I graduated from Pittsburgh Seminary last June with my M.Div. Six months ago, I began my first call. As the temporary, solo pastor at Mt. Nebo United Presbyterian Church.
One of the unexpected blessings to my current call is that I manage a preschool. Last week I met with my head preschool teacher to discuss payroll, registration, and teacher evaluations. As I held my own in a conversation about registration protocol, Miss Beth exclaimed, “I bet they didn’t teach you this in seminary!”
If I had a dollar for every time someone has said this to me in the last six months, I would be a rich woman. But I don’t think that it’s a helpful way for us to evaluate seminary education. Sure, there are plenty of things I’ve had to learn on the job. But I couldn’t have learned them without the foundation that is my seminary education. Let me explain what I mean, by giving you a list of the 10 things I’m glad I learned in seminary:
1. Sunday’s Coming, Gotta Preach
A former professor taught us this chant in homiletics. Having spent time with the text, she explained, how can we not climb into the pulpit and preach the good news? In my ministry, I am learning that Sunday comes every single week, whether I are ready or not. It comes every week because the gospel we proclaim every week demands a weekly proclamation within the gathered community.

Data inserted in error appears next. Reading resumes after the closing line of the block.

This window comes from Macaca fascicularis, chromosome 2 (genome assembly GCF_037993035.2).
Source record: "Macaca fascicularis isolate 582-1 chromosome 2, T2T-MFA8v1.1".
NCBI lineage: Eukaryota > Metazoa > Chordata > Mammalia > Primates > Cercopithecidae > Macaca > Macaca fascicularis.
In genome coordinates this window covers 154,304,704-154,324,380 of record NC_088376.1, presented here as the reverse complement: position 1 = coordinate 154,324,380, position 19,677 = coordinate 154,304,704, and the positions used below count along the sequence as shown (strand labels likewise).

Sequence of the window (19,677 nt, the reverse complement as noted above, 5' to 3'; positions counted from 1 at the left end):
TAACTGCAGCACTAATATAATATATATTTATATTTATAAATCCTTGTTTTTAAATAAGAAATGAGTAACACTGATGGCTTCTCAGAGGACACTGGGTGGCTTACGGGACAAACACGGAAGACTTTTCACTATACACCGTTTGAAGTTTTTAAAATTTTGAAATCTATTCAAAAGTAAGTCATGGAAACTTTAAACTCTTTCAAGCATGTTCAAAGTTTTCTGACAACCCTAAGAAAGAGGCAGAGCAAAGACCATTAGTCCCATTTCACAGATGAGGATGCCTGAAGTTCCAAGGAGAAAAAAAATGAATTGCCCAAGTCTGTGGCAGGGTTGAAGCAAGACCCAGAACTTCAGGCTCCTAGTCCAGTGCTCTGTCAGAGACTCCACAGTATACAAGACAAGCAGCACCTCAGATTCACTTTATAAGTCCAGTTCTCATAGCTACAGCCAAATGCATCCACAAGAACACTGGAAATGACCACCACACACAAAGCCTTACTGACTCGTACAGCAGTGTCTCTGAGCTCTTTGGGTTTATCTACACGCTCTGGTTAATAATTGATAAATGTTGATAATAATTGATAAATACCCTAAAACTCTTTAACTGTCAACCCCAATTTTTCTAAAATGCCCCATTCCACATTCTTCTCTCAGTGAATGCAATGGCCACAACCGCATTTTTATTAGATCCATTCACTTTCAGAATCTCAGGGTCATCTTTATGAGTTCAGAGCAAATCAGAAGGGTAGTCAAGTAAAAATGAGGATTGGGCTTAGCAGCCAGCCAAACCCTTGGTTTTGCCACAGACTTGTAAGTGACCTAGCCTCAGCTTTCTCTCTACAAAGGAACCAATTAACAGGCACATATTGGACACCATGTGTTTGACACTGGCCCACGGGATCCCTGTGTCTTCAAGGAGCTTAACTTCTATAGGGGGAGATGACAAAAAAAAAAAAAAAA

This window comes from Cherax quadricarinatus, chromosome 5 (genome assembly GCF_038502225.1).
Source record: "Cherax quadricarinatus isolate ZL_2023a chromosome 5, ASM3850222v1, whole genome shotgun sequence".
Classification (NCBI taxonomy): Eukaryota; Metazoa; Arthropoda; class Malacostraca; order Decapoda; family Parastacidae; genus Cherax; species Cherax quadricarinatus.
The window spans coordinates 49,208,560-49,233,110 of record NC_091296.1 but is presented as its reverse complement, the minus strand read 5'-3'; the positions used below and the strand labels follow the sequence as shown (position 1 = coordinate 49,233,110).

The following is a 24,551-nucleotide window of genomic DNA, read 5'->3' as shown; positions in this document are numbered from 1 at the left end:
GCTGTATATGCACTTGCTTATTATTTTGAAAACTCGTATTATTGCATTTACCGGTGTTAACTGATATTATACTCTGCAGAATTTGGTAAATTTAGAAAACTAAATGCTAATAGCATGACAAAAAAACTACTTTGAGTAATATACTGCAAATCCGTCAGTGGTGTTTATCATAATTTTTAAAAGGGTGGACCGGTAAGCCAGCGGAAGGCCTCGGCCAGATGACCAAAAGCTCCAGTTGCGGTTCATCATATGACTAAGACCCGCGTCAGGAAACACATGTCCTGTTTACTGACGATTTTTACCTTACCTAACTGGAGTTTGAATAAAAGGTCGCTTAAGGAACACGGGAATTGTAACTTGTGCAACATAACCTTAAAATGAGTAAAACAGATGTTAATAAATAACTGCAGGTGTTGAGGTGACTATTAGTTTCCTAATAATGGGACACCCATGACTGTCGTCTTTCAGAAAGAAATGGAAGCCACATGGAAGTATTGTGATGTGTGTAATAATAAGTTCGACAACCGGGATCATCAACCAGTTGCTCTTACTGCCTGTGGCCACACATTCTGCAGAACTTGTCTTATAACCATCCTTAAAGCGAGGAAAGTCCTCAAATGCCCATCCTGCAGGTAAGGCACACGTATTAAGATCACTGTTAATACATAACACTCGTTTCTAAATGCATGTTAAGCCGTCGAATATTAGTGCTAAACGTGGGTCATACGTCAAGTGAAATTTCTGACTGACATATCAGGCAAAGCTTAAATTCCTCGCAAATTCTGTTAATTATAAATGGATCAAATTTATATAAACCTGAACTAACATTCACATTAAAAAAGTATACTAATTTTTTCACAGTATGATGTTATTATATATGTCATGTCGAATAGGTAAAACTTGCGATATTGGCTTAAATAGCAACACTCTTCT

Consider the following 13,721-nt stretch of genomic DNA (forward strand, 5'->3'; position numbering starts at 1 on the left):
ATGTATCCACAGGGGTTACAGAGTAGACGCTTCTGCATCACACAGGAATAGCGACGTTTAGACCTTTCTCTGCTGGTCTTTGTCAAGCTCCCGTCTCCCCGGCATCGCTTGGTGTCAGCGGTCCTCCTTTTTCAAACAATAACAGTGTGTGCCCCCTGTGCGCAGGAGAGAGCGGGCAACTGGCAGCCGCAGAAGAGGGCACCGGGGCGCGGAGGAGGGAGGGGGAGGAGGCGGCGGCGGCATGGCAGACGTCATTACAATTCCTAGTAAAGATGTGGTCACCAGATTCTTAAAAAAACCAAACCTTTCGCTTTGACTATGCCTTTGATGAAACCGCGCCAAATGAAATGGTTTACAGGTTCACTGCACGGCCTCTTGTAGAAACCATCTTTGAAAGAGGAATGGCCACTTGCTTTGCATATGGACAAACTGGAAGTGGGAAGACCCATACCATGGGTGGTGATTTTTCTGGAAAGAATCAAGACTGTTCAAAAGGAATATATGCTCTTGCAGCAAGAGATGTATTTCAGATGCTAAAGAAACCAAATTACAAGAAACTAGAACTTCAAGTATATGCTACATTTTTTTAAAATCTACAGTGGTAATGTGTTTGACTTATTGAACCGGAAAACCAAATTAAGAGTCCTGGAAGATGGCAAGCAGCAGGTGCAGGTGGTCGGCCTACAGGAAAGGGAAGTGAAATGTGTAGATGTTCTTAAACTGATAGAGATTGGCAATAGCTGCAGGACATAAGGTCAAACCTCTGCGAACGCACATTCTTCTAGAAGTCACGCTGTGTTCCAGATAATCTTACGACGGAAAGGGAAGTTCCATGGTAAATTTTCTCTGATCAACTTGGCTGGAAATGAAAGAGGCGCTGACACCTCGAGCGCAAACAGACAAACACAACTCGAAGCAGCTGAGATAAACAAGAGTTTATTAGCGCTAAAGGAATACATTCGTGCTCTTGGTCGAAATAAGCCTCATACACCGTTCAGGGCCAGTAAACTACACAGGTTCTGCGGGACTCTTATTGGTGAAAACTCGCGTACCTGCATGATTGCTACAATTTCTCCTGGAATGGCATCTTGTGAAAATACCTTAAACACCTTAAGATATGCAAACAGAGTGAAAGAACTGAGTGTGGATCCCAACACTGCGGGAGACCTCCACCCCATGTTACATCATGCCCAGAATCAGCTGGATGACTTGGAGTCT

2. The Times They Are A Changing
When I was a student at Pittsburgh Seminary, we welcomed five new faculty members, one passed away unexpectedly, one retired, one became Dean of Faculty, and four took positions elsewhere. All of these things taught me to accept change as a natural part of ministry. God calls specific people, to specific places, for a specific time. Learning this in seminary helps me to face changes in my congregation without anxiousness.
3. The Art of Transitional Ministry